“If what we are doing for children is so good for them, why do they fight us so much?” – Roderick Durkin

At some point in our society, we largely accepted the idea that in order to be raised properly and turned into productive citizens, children and youth had to be controlled. It was thought fully rational to ensure that measures were in place that served to maintain a sense of fear and even intimidation amongst young people when relating to the adults in their lives, from parents to teachers to extended relatives, and beyond. It was as if a system of chaos would surely result if any other form of adult/child interaction were attempted. Now let me be clear – not every family or teacher operated in this manner. However, control through fear was once far more acceptable than it is today.

A criticism that is often leveled at parents today, and particularly from those of previous generations, is that they are “not tough enough” on their children. As with many controversial statements in life, there is at least a kernel of truth there somewhere. No doubt, there are many young people today who have too few significant people in their lives who are prepared to hold them accountable for their behaviours. When anyone, but particularly an impressionable child or young adult, is growing up, there is an undeniable need for someone to lovingly but firmly make clear what kinds of behaviours are acceptable, and which are not. To truly care for a young person is to set limits, and create a safe, predictable environment in which to grow up.

The family with firm structure and accountability is important, but taken to an extreme, can tragically make for a humourless, joyless home. Children can easily start to mistake a constant barrage of instructions, expectations and consequences as being a reflection of their parents’ true feelings towards them. In other words, children can assume that a lack of warmth and love from parents is representative of a lack of love for their children, and this can be a crushing conclusion for any young person to reach. We all need to feel loved and cared about; without this feeling, there is little chance that any individual can grow up with healthy thoughts towards others, including themselves.

So why DO children fight us so much sometimes as we try our best to raise them responsibly? Yes, there is a natural process of rebellion that occurs with many teens, where new limits are tested as the growing young man or woman wishes to exercise their needs for independence. Nonetheless, I believe there is something else at work here. Most people, and especially children and youth, bristle at the idea of being told what to do, where strict unquestioning obedience is expected in return. Armies may thrive on this principle, but a family does not contain the same needs and expectations as an army. Most of us at least wish to understand the reason behind a particular instruction, and ideally, have a role in choosing and shaping the expectations placed in front of us.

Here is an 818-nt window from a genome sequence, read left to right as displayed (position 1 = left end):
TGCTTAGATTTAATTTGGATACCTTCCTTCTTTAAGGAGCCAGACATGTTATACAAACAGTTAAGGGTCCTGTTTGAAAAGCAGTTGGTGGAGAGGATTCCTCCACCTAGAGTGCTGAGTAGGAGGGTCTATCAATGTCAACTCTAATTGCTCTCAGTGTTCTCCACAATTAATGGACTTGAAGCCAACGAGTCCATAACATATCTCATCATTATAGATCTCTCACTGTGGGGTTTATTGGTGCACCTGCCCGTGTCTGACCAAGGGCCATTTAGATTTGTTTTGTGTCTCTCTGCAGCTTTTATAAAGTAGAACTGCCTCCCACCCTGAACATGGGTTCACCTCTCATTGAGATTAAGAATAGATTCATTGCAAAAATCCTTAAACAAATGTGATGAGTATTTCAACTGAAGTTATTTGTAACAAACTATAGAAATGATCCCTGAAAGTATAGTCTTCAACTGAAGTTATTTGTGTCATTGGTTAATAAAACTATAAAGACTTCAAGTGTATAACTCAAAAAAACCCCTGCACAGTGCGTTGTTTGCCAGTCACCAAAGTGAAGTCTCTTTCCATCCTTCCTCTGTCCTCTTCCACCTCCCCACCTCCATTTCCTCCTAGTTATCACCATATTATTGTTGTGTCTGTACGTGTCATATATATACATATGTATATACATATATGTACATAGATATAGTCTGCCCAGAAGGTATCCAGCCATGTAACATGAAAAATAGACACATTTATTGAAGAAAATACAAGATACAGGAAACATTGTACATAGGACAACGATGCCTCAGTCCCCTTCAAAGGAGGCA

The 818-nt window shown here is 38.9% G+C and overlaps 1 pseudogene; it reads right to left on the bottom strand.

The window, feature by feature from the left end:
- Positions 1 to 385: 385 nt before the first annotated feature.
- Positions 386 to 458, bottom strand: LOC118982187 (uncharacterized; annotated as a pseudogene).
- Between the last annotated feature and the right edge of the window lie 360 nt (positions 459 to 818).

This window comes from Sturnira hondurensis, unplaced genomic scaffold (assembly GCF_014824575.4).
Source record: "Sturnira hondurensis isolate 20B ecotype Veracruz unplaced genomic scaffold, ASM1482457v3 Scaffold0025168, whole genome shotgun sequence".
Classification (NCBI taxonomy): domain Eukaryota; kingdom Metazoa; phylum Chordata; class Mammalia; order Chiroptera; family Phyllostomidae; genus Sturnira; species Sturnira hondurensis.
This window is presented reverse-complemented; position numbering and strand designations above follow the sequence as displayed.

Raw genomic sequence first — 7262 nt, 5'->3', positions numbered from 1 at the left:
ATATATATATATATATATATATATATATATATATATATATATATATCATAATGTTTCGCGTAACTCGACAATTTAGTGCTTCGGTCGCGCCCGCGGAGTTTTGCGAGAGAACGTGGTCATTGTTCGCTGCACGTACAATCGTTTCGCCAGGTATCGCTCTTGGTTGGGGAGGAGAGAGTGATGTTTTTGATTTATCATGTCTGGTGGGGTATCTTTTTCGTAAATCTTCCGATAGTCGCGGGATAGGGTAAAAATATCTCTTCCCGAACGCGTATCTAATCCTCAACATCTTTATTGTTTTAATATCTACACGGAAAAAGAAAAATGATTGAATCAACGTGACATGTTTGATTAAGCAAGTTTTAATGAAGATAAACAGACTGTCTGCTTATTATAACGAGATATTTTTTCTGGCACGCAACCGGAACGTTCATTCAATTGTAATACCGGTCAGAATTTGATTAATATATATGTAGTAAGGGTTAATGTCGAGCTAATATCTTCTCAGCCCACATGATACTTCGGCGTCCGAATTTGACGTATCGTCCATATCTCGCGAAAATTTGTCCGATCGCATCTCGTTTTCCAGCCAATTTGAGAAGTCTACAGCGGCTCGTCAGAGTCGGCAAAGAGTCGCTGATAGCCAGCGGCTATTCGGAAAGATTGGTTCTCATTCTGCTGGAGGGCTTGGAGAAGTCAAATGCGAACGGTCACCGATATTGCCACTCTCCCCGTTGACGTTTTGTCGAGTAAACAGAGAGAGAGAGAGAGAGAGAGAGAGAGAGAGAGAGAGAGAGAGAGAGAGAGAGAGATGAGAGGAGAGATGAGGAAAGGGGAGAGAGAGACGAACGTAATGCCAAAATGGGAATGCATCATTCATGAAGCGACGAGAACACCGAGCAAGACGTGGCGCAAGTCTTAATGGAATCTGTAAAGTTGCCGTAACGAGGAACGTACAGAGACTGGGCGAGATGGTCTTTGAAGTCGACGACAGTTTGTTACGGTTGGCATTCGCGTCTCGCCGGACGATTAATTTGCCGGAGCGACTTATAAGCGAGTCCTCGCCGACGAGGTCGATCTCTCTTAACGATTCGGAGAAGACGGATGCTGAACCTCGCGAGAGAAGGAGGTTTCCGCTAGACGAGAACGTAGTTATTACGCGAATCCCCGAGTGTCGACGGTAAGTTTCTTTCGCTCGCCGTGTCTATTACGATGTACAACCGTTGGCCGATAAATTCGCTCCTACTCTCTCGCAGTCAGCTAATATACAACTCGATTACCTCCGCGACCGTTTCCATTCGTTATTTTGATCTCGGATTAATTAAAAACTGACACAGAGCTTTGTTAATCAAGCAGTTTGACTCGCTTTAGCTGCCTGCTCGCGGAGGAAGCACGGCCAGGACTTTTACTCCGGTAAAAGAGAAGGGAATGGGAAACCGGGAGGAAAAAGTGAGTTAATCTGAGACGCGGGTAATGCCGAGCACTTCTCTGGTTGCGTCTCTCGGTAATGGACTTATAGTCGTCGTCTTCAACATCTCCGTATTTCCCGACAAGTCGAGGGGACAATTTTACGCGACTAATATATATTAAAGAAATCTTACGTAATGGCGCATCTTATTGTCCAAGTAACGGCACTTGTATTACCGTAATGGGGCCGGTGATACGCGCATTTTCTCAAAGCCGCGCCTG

Children are no different; they need and want a safe, predictable home where someone is clearly in charge. But they also wish to be trusted, equal, respected members of the home, even from a very young age. That can mean allowing a child to choose between feeding the cat and helping fold laundry for an evening chore, for example. It can also mean giving a child or teen an opportunity to have their say over what might make an appropriate punishment for a wrong they have done. This can allow them to feel their voice has value, even if they do not have the final decision over an issue.

Struggle and strife can ensue in a family when some members feel marginalized, and made to feel that their voices have little value. That is one reason why children fight structure we create for their own good at times. Surprisingly enough, allowing children and teens to exercise even a small degree of independence can eradicate that dynamic of “us vs. them”, where parents are seen primarily as rule enforcers. True peace and harmony in a family comes from allowing authentic connections to form, and relationships to develop and deepen. Conflict arising from a need to be in control seldom creates a joyful household.